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Help me figure out how to pan fry catfish...


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I've tried pan frying catfish filets twice now and both times they get scorched! Here's my setup:

Using catfish filets about 1/2" thick...I dunk them in milk and then into the mixture of cornmeal, flour and spices. In a Calphalon hard annodized pan, I heat up about 1/2 C of grapeseed oil until it starts to "dance" and shake a bit. I drop in 2 filets and cook them for about 3 minutes per side.

Both times they have scorched on the outside and leave bad tasting black charred crust. If I try to pull them off earlier...they seem to be undercooked in the middle.

HELP!

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Get rid of the milk. It's not doing anything but burning (that's not your problem, but that's what's happening anyway).

Take 2 eggs. Beat until fluffy. Add one cup of water. mix well. REFRIGERATE! Egg wash needs to be cold. If you are in a hurry throw some ice in it. Cold is a big deal. We are looking for shock here.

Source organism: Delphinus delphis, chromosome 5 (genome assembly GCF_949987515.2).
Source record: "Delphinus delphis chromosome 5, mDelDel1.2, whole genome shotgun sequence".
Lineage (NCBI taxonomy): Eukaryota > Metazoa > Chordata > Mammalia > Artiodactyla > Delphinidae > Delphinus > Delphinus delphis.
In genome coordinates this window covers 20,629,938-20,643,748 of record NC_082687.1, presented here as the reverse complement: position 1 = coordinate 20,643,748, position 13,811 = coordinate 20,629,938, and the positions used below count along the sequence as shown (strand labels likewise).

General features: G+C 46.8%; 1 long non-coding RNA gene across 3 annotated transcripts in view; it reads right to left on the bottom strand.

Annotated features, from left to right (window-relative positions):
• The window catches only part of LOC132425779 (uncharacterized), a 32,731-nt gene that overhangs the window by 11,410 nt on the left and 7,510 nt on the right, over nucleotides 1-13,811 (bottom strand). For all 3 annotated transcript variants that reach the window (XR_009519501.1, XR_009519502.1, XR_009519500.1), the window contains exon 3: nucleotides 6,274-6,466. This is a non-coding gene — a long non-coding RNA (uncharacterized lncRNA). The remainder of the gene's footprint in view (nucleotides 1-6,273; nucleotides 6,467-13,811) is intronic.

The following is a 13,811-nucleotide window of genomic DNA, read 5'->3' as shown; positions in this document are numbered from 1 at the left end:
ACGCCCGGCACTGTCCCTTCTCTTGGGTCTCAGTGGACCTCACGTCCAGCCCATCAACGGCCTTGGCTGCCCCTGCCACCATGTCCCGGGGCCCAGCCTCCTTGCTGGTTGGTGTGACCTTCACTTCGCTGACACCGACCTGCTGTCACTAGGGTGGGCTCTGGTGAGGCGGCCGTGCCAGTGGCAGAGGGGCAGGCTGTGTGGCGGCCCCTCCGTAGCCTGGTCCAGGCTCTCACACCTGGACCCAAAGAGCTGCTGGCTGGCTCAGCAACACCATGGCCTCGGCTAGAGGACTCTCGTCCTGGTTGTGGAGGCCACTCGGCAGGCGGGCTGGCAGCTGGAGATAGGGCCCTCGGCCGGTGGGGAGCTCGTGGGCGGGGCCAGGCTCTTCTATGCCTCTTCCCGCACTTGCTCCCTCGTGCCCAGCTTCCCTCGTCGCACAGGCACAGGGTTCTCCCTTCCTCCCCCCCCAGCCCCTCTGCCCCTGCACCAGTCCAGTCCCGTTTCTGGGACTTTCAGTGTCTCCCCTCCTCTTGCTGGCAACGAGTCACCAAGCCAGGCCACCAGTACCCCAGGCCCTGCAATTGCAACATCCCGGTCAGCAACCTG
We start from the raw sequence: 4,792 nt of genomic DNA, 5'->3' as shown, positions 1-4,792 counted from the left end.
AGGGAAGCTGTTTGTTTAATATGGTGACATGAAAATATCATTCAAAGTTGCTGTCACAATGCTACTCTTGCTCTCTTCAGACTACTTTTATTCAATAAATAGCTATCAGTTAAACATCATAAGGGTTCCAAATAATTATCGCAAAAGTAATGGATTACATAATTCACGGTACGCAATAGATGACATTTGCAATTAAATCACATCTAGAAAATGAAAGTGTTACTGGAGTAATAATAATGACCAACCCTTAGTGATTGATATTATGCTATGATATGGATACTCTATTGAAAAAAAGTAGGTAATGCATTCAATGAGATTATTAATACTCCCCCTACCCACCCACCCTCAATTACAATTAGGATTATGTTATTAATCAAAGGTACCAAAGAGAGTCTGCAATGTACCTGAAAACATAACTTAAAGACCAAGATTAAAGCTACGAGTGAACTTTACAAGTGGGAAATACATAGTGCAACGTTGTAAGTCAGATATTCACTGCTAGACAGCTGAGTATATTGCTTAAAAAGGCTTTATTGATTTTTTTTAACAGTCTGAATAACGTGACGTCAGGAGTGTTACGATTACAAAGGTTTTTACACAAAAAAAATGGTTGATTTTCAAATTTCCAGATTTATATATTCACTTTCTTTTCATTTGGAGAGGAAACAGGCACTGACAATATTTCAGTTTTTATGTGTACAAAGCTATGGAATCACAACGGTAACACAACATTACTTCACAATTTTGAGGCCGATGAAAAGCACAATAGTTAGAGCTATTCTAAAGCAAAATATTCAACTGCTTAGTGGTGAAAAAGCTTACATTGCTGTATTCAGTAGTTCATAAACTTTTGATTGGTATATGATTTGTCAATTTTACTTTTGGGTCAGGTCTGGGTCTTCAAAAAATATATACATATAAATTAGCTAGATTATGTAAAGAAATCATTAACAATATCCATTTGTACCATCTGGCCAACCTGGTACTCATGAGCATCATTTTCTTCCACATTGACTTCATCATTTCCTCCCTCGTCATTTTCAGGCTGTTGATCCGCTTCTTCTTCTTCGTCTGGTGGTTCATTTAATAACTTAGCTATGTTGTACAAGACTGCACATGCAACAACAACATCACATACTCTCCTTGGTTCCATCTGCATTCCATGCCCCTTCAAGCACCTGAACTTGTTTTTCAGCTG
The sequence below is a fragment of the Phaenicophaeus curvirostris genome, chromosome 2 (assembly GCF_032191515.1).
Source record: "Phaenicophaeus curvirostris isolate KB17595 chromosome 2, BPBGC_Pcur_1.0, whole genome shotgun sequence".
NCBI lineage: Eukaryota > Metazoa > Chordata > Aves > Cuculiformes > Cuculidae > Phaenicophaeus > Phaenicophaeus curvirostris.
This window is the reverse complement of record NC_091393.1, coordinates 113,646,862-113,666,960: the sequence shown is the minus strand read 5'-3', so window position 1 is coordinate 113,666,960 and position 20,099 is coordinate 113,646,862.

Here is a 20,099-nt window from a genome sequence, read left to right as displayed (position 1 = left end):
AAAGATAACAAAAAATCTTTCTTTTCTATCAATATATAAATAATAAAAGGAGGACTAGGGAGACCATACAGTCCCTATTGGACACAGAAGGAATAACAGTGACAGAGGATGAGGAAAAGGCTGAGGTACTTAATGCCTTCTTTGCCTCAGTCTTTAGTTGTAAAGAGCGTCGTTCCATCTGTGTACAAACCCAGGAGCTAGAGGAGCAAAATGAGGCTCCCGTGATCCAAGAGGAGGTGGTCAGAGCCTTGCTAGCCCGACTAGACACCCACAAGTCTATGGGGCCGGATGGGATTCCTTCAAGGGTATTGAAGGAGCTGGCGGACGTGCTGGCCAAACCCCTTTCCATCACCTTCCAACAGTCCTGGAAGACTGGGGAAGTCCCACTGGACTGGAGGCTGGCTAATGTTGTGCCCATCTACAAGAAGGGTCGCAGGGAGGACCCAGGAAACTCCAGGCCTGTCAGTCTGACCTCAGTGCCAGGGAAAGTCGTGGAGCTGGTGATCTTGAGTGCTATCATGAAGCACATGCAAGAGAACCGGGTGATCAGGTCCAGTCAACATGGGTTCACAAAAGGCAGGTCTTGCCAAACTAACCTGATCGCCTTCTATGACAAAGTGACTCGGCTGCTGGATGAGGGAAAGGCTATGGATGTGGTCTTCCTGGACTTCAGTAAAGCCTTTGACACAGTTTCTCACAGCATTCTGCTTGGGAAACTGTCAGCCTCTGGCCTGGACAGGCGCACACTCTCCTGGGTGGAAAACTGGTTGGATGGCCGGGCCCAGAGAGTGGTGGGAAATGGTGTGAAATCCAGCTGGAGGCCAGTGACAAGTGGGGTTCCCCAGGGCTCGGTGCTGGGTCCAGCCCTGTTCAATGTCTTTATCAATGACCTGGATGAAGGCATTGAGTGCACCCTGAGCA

Prepare a mix of 50% yellow corn meal and 50% yellow corn flour. Add whatever spices you like (although I also add Crystal Hot Sauce to the egg mix, but that's your choice).

Heat your oil to 350F (I know nothing of this grapeseed oil of which you speak :wink: -so I am not commenting on it ), I prefer cottonseed or peanut as they both are pretty heat tolerant. USE A THERMOMETER_THIS IS KEY!

Dredge fish in eggwash and then into flour, making sure that you press the flour into the cracks of the fish-this makes it hold better than just rolling it around.

Fry a couple of minutes on each side, until golden brown-watch the thermometer-the fish and the oil will burn at about 390F. If the oil smokes or you smell or see smoke-you are screwed. Start over. Keep it at 350F and you will be a happy catfish eater. THere are few freshwater fish that approach a good piece of catfish.

Brooks Hamaker, aka "Mayhaw Man"

There's a train everyday, leaving either way...

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Hmmmm...I took a cooking class where they did pan fried catfish and they used buttermilk prior to the cornmeal mixture.

Also...you're not talking about deep frying, right? I don't want to fully submerge my filets in oil.

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I took a cooking class called "making a living frying seafood" :wink::laugh: . You can use milk if you want, but there is no real reason to do it.